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Sucralose (Splenda) study - Triumph of the Breast Meat

May. 26th, 2006

04:29 pm - Sucralose (Splenda) study

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A while back, somewhere on the 'Net--which has since fallen into the alternate dimension of lost links--I posted something about the studies that had been done on Splenda™ (sucralose) and made some comparisons to the claims made about it by its manufacturer.

xianrex reposted, and that was linked to by (I think) a rate-your-poo subdomain's pages, allowing me to find it again. Yay. Xianrex introduced it in his blog entry:

Splenda is made of "sucralose", which is refined sugar that has been processed to replace three hydrogen-oxygen groups in the molecule with chlorine. McNeill Nutritionals (owned by Johnson & Johnson) says that the molecule is "is essentially inert. The result is [a]... sweetener that tastes like sugar, but without sugars calories. After consumption, sucralose passes through the body without being broken down for energy... and the body does not recognize it as a carbohydrate. "

I am now reposting because the other evening a friend showed me an article about sucralose in The New Yorker. On to the repost:

After digging a little deeper into pubmed, I was able to find some real research on the pharmacokinetics and metabolism of sucralose after all. Yay!

Here are a couple from McNeil itself. The first study finds statistically significant increase in "non-neoplastic findings". I'm too lazy to download the report but I'm willing to bet these relate to anomalies in organ structure. The study was determinedly focused on carcinogenicity however, and so blew it off. The highest dosed sucralose mice were underweight compared to the controls. I think that's because they failed to properly control the experiment in that the mice found their food unpalatable. The second study also had the same "body weight gain decrement", but also statistically significant increase in "non-neoplastic findings":
renal pelvic epithelial hyperplasia in all female treatment groups, renal pelvic mineralization in females administered the intermediate or highest dietary concentrations of sucralose, adrenal cortical haemorrhagic degeneration in high-dose group female rats, and the histopathologic incidence of cataracts at necropsy in high-dose group male rats.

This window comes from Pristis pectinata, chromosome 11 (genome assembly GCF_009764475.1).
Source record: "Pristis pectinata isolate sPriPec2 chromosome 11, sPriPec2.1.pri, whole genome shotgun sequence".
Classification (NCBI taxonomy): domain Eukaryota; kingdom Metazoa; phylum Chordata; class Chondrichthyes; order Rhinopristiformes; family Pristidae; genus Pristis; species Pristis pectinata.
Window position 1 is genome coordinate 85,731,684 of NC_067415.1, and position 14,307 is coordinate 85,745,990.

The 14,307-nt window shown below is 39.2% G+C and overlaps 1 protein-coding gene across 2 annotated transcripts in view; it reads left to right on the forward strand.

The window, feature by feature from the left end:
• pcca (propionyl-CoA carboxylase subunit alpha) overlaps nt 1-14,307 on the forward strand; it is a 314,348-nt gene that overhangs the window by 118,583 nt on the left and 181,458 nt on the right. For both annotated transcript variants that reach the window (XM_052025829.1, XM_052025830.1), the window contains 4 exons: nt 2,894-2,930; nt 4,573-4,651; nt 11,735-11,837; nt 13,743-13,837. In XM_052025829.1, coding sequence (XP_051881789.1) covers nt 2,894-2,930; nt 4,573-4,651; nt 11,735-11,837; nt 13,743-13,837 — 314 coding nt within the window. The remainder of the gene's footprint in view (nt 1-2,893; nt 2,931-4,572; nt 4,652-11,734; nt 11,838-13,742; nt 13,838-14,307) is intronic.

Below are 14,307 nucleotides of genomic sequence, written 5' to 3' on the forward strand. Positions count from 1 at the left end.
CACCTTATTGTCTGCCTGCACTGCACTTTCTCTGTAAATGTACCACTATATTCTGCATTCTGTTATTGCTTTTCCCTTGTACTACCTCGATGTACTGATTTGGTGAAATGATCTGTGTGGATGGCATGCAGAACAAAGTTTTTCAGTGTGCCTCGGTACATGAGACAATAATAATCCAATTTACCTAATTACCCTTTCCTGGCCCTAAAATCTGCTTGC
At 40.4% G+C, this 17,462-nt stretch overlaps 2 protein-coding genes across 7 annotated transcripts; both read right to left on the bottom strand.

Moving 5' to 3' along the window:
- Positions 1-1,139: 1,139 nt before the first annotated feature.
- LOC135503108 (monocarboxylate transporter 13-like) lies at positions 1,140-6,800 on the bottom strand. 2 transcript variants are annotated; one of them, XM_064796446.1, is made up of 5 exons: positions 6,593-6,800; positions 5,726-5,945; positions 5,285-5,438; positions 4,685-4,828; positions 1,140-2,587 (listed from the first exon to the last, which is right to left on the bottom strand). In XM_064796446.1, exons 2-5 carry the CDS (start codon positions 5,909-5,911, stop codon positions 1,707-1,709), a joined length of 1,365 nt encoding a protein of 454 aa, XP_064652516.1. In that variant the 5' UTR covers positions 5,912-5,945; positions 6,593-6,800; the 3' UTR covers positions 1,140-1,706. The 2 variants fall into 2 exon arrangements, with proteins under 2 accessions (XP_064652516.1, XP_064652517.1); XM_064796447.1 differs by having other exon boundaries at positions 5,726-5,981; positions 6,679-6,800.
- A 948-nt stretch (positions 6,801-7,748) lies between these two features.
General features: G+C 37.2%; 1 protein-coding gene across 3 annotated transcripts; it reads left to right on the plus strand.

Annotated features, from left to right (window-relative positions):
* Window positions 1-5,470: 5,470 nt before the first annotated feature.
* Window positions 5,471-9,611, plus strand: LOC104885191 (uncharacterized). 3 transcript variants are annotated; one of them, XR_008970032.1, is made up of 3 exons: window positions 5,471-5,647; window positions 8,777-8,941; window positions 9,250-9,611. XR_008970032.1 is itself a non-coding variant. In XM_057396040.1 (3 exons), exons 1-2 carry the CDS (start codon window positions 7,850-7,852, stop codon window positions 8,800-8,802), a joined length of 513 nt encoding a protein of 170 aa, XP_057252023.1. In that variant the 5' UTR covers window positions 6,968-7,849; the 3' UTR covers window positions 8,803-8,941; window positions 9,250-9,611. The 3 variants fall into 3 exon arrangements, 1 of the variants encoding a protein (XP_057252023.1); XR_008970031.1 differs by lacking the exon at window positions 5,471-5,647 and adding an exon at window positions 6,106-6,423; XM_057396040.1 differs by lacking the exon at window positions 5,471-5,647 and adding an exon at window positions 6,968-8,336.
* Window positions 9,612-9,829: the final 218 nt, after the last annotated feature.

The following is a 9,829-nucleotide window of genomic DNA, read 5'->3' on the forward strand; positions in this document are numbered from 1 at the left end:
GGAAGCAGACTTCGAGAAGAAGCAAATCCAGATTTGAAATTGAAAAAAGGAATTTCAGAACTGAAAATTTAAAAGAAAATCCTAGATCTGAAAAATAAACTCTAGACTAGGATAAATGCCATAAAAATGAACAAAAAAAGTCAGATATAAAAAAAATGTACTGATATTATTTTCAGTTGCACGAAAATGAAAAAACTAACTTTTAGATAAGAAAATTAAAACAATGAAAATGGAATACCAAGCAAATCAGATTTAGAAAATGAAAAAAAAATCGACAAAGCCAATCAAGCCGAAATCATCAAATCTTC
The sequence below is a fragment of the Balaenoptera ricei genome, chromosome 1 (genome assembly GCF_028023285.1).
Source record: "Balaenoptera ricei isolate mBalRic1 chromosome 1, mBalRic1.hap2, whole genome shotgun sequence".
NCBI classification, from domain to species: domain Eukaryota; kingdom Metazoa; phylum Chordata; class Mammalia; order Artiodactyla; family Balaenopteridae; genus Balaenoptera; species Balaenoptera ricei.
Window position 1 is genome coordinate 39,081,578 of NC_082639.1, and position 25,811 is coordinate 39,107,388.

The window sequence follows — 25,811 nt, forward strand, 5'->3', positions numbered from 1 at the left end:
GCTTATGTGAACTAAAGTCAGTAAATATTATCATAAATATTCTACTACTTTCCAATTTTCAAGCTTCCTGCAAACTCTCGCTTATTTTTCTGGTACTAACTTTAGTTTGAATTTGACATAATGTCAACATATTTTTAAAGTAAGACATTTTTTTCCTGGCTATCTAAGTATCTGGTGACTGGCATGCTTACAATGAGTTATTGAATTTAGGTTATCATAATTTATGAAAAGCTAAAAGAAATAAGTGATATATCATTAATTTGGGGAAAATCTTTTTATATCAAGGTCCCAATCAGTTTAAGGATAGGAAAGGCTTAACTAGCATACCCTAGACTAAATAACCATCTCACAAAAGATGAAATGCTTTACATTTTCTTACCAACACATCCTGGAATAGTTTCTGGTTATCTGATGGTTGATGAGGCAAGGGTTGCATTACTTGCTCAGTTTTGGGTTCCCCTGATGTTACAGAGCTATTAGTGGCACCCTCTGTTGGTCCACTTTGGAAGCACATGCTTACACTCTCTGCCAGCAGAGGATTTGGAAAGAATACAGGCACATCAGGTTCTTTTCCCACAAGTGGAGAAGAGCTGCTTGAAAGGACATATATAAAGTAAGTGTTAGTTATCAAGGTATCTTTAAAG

These were blown off as common in old-age (um, don't use sucralose if you plan on growing old?)

I found three studies by one group that demonstrated not that sucralose crosses into the blood stream in some animals, but did so in ALL the animals (some to greater extent, some only 5% or so: see, if it passes out the urine not the feces, then it was absorbed) and was actually metabolized into unidentified substances (the lowest was 1%, but 1% is not zero as is being claimed). So it's actually NOT the inert chemical they've been claiming it to be.

Another really scary study (scary because of all the things they subjected all those animals to) claims to have found DNA damage due to sucralose ingestion in the organs of the gastrointestinal tract.

This study observes "decreases in food consumption, body weight gain and selected organ weights and ratios as well as splenic and thymic histopathologic changes occurred".

This study is scary too, because they are feeding volunteers radioactive carbon, which, if sucralose actually does enter the body, and is metabolized, could be inserted into their DNA where it would decay and cause a mutational event (like, cancer). I didn't think they were doing that sort of thing to PEOPLE, and I wonder if they did it (and the volunteers accepted) because everyone's been telling them it never enters the body. Well guess what: it did:
14.5% (range 8.9 to 21.8%) of the radioactivity was excreted in urine and 78.3% (range 69.4 to 89.6%) in the faeces, within 5 days. The total recovery of radioactivity averaged 92.8%.

I think that was even more than the dogs in that earlier study. Note that some of the sucralose DID react in the body, that "two more polar components which accounted for only 2.6%". Only. Sheesh. What loaded language. Not scientific at all. Oh and, ah, we couldn't find the other 7.2%. Um. yeah. That's unethical.


[User Picture]
Date:March 26th, 2007 07:59 pm (UTC)
i found a link to this journal entry through the discussions in the wiki article for splenda. I’m doing a research article on the long term affects of splenda on the human body, and these articles are a great addition to my studies. Just thought I’d pass along a thank you. :)
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[User Picture]
Date:April 5th, 2007 05:15 pm (UTC)
Hey, I hope you can make use of the information! I noticed some sections of the wikipedia article seem to ignore it. I posted something in the discussion section in response. :)

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